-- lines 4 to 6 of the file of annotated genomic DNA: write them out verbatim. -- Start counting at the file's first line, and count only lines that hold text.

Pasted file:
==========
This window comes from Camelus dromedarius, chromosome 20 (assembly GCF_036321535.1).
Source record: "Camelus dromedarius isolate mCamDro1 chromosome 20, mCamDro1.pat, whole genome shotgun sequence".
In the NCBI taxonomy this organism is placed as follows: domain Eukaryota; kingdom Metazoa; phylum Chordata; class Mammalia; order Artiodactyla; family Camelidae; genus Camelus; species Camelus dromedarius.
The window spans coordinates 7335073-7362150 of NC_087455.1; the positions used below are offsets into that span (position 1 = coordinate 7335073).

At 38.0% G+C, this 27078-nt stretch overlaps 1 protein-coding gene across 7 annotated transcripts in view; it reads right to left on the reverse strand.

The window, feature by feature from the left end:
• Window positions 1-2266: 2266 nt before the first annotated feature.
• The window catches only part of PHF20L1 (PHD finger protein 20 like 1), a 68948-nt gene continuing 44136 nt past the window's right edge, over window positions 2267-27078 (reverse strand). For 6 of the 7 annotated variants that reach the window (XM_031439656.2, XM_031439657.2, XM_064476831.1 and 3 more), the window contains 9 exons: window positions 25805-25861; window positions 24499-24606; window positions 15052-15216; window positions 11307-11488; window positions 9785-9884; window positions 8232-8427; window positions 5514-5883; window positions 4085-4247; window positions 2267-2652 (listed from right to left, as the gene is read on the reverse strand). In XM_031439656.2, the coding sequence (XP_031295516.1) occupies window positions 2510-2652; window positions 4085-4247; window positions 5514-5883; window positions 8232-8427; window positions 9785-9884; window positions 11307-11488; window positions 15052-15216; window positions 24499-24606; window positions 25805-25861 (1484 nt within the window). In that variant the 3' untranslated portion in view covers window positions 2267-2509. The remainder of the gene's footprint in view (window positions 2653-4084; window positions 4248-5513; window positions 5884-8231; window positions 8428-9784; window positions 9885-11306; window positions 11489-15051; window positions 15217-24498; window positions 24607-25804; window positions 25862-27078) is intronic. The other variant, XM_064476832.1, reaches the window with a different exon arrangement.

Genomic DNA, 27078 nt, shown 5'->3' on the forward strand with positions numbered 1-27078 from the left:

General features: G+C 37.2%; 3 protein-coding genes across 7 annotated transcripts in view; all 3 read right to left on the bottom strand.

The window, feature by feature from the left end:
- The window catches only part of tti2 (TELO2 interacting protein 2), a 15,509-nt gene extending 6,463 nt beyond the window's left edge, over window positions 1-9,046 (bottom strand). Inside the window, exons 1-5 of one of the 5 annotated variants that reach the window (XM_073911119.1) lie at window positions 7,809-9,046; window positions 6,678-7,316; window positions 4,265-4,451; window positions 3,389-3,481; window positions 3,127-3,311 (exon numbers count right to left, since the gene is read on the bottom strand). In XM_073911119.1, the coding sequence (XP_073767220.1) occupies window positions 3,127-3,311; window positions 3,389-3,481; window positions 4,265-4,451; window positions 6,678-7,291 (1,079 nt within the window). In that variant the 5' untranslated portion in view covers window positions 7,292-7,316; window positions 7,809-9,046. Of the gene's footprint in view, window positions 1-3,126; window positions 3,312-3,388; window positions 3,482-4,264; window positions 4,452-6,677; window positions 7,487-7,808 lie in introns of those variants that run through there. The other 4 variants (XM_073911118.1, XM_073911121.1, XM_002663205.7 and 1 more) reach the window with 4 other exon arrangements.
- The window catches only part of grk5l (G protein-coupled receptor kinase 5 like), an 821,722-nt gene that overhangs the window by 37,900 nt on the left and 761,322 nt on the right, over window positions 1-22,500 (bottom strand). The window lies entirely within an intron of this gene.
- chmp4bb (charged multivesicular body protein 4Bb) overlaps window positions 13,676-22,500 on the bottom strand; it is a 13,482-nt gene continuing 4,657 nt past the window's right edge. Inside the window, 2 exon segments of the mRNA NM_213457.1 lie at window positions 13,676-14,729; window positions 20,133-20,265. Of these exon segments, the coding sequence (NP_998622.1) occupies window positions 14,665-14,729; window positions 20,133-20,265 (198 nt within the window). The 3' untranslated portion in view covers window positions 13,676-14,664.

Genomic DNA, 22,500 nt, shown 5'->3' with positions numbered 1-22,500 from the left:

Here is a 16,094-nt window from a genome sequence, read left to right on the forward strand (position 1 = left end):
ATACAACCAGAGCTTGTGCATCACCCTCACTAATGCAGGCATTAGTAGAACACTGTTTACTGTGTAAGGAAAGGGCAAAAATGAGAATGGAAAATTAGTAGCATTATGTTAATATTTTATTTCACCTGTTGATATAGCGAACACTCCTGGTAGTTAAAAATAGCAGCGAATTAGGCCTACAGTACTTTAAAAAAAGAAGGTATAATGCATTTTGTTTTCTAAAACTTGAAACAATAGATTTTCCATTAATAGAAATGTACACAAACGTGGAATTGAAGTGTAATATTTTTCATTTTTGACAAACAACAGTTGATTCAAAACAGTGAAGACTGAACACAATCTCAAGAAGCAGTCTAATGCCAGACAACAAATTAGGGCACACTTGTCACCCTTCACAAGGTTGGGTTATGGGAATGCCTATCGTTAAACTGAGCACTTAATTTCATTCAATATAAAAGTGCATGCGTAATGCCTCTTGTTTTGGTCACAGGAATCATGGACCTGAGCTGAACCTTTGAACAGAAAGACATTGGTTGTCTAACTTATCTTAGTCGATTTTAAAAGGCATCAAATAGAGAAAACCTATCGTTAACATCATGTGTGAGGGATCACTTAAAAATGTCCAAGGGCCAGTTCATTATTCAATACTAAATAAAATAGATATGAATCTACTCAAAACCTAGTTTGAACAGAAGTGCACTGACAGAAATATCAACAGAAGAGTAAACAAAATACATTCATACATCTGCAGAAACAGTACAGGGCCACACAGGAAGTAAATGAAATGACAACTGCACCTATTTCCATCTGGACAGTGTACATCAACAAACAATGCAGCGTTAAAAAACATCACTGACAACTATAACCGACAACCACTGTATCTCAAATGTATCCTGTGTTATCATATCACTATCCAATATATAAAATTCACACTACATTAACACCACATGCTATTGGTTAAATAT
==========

The window spans coordinates 7335073-7362150 of NC_087455.1; the positions used below are offsets into that span (position 1 = coordinate 7335073).

At 38.0% G+C, this 27078-nt stretch overlaps 1 protein-coding gene across 7 annotated transcripts in view; it reads right to left on the reverse strand.

The window, feature by feature from the left end: